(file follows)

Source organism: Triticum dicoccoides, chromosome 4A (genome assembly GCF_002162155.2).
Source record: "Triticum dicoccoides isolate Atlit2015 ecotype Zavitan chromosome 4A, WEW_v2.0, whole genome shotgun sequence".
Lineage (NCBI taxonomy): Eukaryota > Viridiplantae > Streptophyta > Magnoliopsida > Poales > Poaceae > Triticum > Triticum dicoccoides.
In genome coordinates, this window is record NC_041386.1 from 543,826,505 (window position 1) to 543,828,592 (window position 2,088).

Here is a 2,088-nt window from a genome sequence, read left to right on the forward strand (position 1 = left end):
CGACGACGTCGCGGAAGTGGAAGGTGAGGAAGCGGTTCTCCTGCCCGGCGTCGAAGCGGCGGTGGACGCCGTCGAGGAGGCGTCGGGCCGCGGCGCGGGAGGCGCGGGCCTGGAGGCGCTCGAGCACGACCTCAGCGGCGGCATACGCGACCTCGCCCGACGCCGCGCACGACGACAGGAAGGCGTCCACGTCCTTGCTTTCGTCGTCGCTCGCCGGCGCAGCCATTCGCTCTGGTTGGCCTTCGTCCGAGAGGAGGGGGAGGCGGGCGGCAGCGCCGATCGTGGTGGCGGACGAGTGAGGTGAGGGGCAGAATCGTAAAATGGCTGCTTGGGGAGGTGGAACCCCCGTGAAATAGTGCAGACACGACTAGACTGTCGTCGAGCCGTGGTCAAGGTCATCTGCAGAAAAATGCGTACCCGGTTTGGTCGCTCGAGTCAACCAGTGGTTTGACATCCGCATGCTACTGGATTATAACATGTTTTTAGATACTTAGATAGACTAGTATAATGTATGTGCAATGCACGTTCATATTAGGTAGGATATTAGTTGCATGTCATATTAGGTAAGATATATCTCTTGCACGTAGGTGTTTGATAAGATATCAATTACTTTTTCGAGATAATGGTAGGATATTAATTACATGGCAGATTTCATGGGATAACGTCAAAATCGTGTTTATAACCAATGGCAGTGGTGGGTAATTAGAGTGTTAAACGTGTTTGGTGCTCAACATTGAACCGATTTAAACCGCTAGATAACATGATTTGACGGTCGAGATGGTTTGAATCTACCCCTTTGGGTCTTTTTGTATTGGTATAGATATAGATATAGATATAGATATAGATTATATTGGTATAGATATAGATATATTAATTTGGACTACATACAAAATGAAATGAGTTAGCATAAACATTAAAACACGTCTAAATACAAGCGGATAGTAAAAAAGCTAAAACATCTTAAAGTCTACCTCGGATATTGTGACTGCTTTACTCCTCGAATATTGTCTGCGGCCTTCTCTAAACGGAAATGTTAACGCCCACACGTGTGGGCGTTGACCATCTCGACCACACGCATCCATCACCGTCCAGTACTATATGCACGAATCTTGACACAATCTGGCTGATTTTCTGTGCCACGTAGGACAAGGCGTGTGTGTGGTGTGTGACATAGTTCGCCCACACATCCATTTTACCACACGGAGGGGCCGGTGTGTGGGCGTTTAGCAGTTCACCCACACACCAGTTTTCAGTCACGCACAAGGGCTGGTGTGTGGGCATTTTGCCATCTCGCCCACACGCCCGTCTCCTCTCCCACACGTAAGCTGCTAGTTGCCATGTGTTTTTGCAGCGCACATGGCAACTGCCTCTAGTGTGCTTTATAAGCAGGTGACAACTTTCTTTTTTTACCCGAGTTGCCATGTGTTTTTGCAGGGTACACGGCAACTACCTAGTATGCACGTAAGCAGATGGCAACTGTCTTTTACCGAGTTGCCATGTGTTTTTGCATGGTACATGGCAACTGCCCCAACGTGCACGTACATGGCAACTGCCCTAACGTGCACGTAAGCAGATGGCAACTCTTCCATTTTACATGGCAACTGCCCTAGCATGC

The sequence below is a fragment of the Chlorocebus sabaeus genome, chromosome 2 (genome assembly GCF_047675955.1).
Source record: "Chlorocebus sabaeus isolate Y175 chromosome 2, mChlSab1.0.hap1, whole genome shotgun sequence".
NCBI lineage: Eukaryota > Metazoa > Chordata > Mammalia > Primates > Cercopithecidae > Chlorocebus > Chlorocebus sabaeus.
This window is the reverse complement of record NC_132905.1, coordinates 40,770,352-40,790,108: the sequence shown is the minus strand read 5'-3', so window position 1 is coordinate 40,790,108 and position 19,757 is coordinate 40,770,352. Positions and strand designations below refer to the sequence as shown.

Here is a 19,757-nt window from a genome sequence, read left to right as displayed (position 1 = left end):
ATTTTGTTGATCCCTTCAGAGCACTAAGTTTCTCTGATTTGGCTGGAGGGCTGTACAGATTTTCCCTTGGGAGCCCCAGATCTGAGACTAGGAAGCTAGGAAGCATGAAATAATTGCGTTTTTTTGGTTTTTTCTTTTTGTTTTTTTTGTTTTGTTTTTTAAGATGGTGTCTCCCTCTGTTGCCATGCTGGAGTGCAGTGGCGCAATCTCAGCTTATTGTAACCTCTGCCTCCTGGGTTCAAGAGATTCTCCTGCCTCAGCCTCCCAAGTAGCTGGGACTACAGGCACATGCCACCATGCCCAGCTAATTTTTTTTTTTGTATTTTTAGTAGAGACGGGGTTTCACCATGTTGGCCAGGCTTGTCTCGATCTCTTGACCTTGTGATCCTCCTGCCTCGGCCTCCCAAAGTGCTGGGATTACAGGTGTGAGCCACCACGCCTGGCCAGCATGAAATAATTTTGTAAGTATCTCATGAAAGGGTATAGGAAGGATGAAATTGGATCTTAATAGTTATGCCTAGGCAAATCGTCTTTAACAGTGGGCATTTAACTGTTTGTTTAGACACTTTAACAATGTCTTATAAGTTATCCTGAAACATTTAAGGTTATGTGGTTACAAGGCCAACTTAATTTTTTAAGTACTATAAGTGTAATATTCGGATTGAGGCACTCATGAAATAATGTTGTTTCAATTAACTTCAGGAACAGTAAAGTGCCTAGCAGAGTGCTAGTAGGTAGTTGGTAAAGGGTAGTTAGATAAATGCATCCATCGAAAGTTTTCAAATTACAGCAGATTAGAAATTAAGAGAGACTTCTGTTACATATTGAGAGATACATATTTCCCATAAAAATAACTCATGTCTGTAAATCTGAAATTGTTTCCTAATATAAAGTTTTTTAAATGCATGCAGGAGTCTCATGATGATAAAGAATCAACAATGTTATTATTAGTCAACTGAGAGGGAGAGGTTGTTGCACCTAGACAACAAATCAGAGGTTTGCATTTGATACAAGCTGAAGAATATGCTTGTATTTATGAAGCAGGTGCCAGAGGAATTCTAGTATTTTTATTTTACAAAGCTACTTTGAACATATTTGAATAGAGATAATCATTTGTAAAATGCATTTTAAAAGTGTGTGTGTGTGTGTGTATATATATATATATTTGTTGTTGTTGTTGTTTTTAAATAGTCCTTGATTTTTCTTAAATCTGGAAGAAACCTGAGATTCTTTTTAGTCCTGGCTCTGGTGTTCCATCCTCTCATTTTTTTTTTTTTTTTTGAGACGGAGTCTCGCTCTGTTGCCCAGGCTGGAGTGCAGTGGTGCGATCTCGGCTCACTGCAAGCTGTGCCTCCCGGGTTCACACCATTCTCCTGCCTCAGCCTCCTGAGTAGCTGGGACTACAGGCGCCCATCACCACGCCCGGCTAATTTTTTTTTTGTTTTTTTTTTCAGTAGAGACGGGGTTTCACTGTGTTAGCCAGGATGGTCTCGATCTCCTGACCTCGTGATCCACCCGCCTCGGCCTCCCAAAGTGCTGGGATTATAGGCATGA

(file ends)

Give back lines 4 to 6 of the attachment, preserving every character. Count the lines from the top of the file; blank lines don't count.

In genome coordinates, this window is record NC_041386.1 from 543,826,505 (window position 1) to 543,828,592 (window position 2,088).

Here is a 2,088-nt window from a genome sequence, read left to right on the forward strand (position 1 = left end):
CGACGACGTCGCGGAAGTGGAAGGTGAGGAAGCGGTTCTCCTGCCCGGCGTCGAAGCGGCGGTGGACGCCGTCGAGGAGGCGTCGGGCCGCGGCGCGGGAGGCGCGGGCCTGGAGGCGCTCGAGCACGACCTCAGCGGCGGCATACGCGACCTCGCCCGACGCCGCGCACGACGACAGGAAGGCGTCCACGTCCTTGCTTTCGTCGTCGCTCGCCGGCGCAGCCATTCGCTCTGGTTGGCCTTCGTCCGAGAGGAGGGGGAGGCGGGCGGCAGCGCCGATCGTGGTGGCGGACGAGTGAGGTGAGGGGCAGAATCGTAAAATGGCTGCTTGGGGAGGTGGAACCCCCGTGAAATAGTGCAGACACGACTAGACTGTCGTCGAGCCGTGGTCAAGGTCATCTGCAGAAAAATGCGTACCCGGTTTGGTCGCTCGAGTCAACCAGTGGTTTGACATCCGCATGCTACTGGATTATAACATGTTTTTAGATACTTAGATAGACTAGTATAATGTATGTGCAATGCACGTTCATATTAGGTAGGATATTAGTTGCATGTCATATTAGGTAAGATATATCTCTTGCACGTAGGTGTTTGATAAGATATCAATTACTTTTTCGAGATAATGGTAGGATATTAATTACATGGCAGATTTCATGGGATAACGTCAAAATCGTGTTTATAACCAATGGCAGTGGTGGGTAATTAGAGTGTTAAACGTGTTTGGTGCTCAACATTGAACCGATTTAAACCGCTAGATAACATGATTTGACGGTCGAGATGGTTTGAATCTACCCCTTTGGGTCTTTTTGTATTGGTATAGATATAGATATAGATATAGATATAGATTATATTGGTATAGATATAGATATATTAATTTGGACTACATACAAAATGAAATGAGTTAGCATAAACATTAAAACACGTCTAAATACAAGCGGATAGTAAAAAAGCTAAAACATCTTAAAGTCTACCTCGGATATTGTGACTGCTTTACTCCTCGAATATTGTCTGCGGCCTTCTCTAAACGGAAATGTTAACGCCCACACGTGTGGGCGTTGACCATCTCGACCACACGCATCCATCACCGTCCAGTACTATATGCACGAATCTTGACACAATCTGGCTGATTTTCTGTGCCACGTAGGACAAGGCGTGTGTGTGGTGTGTGACATAGTTCGCCCACACATCCATTTTACCACACGGAGGGGCCGGTGTGTGGGCGTTTAGCAGTTCACCCACACACCAGTTTTCAGTCACGCACAAGGGCTGGTGTGTGGGCATTTTGCCATCTCGCCCACACGCCCGTCTCCTCTCCCACACGTAAGCTGCTAGTTGCCATGTGTTTTTGCAGCGCACATGGCAACTGCCTCTAGTGTGCTTTATAAGCAGGTGACAACTTTCTTTTTTTACCCGAGTTGCCATGTGTTTTTGCAGGGTACACGGCAACTACCTAGTATGCACGTAAGCAGATGGCAACTGTCTTTTACCGAGTTGCCATGTGTTTTTGCATGGTACATGGCAACTGCCCCAACGTGCACGTACATGGCAACTGCCCTAACGTGCACGTAAGCAGATGGCAACTCTTCCATTTTACATGGCAACTGCCCTAGCATGC